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Shoreside Review – Aug

Shoreside Review: Mellow Moods Caters to More than Vegetarians    

I first discovered Mellow Moods a few years ago, before I ever moved to Tortola. My carnivorous friends from the BVI Beacon regularly order carryout from the popular vegetarian restaurant on Fleming Street, so during one of my visits, I joined them in the newsroom for this weekly deadline tradition. I could barely lift the container with one hand. When it sprang open, I discovered why—generous portions of brown rice, beans, tofu, vegetarian lasagne, soya chunks, salad and breadfruit stuffed the box full. Since then, I’ve eaten at the restaurant many times and have had lunch delivered to my office for me and my co-workers.

Art Christopher started the restaurant in 2003 after he became vegetarian and started cooking meals for himself. After receiving encouragement from his family members, he set up a booth at Christmas on Main Street. “We had a good response,” Mr. Christopher said. “From there, it was in the back of my mind. As opportunities came up to start this cafe, we took it.” He switched gears and careers—moving from working in the financial sector to opening his own restaurant. He opened Mellow Moods Cafe below the Virgin Queen in Road Town. “The restaurant business is challenging,” he said, “but the fact that you see something that you have a genuine interest in developing—that makes it worthwhile.”

As a vegetarian in the BVI, I appreciate Mr. Christopher’s dedication. Most restaurant patrons, when they open a menu, have a choice of all the items listed—appetizers, entrees, side dishes or toppings minus a thing or two that they may not like. When I dine in the BVI, I typically have two or three choices on the menu—total, not in each category. But when I visit Mellow Moods, I know I can eat everything they serve. When I attend a catered function, the same is true. I usually can only pile my plate with one or two things from a buffet or snack on salads and breads instead of the sandwich tray. “We do catering, and we’re looking to expand in that area,” Art said. “We’ll cater lunches for up to 50 persons.” Past satisfied clients of Mellow Moods’ lunch catering include the Department of Disaster Management, the BVI Electricity Cooperation and the Conservation and Fisheries Department. Just the thought of having Mellow Moods cater an event that I was attending makes my mouth water.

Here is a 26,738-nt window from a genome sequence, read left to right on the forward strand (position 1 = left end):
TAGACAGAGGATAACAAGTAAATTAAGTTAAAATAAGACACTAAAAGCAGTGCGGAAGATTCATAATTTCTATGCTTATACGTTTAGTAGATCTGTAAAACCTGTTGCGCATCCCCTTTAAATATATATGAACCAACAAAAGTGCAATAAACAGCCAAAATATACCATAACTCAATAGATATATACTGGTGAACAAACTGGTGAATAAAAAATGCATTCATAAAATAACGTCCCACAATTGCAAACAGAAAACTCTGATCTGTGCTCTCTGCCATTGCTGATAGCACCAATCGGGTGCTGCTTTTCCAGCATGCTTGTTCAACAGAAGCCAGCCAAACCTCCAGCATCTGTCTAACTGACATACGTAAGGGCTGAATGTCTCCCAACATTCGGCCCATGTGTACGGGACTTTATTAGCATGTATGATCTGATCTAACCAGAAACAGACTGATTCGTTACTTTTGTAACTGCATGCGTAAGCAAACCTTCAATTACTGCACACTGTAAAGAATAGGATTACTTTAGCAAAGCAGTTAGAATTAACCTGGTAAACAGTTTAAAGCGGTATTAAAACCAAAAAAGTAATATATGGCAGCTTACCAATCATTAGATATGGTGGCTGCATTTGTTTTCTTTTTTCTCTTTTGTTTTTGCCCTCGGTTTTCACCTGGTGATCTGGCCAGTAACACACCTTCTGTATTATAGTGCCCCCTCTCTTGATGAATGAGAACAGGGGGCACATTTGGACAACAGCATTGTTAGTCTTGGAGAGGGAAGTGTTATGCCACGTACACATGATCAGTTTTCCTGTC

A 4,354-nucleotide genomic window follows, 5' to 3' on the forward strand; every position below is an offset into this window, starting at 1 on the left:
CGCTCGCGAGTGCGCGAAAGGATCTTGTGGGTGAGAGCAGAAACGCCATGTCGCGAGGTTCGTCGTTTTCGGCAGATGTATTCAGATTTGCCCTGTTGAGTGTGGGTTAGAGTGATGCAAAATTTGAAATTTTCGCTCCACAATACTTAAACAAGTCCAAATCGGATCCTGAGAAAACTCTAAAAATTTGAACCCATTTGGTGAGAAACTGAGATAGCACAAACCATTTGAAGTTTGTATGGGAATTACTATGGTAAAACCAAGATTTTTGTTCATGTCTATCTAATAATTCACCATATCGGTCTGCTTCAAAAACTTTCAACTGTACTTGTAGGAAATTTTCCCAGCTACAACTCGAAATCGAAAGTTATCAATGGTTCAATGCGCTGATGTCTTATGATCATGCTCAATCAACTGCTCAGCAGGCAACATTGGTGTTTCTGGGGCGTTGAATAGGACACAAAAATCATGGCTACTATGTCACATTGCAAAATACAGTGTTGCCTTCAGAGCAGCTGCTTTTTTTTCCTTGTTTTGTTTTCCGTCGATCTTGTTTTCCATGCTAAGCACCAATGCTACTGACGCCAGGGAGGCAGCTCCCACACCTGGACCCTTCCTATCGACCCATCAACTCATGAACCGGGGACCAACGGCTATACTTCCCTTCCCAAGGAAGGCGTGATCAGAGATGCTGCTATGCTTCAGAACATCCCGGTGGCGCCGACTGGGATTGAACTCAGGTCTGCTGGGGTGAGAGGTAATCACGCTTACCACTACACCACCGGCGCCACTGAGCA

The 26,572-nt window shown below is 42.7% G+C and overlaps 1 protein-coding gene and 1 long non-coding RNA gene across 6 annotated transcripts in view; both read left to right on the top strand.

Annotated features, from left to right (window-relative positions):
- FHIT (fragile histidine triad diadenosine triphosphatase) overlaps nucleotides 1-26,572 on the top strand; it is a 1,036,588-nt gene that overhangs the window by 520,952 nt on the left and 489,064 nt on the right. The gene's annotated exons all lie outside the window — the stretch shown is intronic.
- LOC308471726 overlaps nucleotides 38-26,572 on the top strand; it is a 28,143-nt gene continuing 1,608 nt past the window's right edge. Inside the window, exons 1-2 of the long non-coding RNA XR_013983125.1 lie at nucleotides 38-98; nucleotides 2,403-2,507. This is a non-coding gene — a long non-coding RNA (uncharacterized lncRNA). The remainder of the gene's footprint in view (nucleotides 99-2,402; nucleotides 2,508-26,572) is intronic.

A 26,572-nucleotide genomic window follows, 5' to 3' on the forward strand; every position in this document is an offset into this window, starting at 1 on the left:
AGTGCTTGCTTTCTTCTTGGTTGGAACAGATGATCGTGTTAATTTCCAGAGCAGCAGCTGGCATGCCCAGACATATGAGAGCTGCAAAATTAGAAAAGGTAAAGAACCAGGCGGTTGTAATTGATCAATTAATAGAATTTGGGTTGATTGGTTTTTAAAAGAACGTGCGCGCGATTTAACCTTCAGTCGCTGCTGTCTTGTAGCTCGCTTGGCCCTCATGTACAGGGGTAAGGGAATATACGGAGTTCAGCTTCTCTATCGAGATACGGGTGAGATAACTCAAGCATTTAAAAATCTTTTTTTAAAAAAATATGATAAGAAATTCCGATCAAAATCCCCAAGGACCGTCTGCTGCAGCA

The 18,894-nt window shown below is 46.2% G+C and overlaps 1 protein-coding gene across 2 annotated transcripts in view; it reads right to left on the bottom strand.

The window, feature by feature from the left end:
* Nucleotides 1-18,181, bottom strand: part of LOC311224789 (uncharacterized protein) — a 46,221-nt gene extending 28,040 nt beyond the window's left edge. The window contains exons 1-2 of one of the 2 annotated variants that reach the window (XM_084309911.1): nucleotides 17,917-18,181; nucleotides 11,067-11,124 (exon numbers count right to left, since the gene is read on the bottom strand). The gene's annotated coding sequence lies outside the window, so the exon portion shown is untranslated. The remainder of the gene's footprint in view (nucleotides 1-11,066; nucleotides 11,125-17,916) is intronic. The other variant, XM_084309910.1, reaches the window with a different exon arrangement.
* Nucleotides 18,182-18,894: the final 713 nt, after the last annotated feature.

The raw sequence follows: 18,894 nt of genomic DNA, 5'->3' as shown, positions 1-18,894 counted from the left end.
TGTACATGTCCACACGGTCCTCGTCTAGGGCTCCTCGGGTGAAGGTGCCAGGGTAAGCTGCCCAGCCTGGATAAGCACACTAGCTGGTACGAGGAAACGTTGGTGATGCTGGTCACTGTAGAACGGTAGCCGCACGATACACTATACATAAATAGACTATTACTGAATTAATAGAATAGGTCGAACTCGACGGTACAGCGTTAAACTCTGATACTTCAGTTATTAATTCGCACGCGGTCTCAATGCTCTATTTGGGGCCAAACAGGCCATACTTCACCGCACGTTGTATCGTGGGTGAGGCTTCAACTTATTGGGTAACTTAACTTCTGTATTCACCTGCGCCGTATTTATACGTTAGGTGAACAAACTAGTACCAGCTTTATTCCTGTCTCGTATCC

The catering menu at Mellow Moods includes all their usual offerings—fried tofu, veggie dinner roast, veggie lasagne, ginger soy, bbq wheat gluten, garden salad, rice and beans, wraps, veggie nuggets and veggie burgers. “We’re also introducing a homemade burger,” he said, adding that they are made from spinach, mushrooms or spicy beans. I also noticed that Mellow Moods has pizza on their menu—something I’d never seen there. “We make everything from scratch—the dough and sauce, and we use only soy cheese,” he told me. Mellow Moods tries to buy local ingredients whenever possible. “I have this idea that everything that we cook, everything on your plate is locally produced, or regionally produced,” he said.  “We try to get a lot of our ingredients locally. That is one of our main goals—to really support our farmers.”

 My friend Charlie joined me for lunch at Mellow Moods right before the rush, and as we filled up on our $6 plates of rice and beans, salad, tofu and soy patties, we observed the line of Rastas, lawyers, retail clerks and school children extend almost out the door. “Most people that eat here are not strict vegetarians,” said Mr. Christopher. “We do have the Rastafarians and Seventh Day Adventists, and a lot of persons in the community who come just because the food is affordable.  Many are surprised that a plate of vegetarian food isn’t that bad, and they become regulars.” Mr Christopher also mentioned that many people who are on diet plans and are trying to loose weight are often frequent and new customers. He mentioned that women who “might have a pageant coming up” will incorporate Mellow Moods’ food into their diets. “People come for all types of different reasons. We try to develop a community-type atmosphere. That allows us to introduce healthy eating to the community that will hopefully translate into healthy lifestyles along the way.” And the tasty food—with spices and sauces that surprise—keep the community coming back for more.

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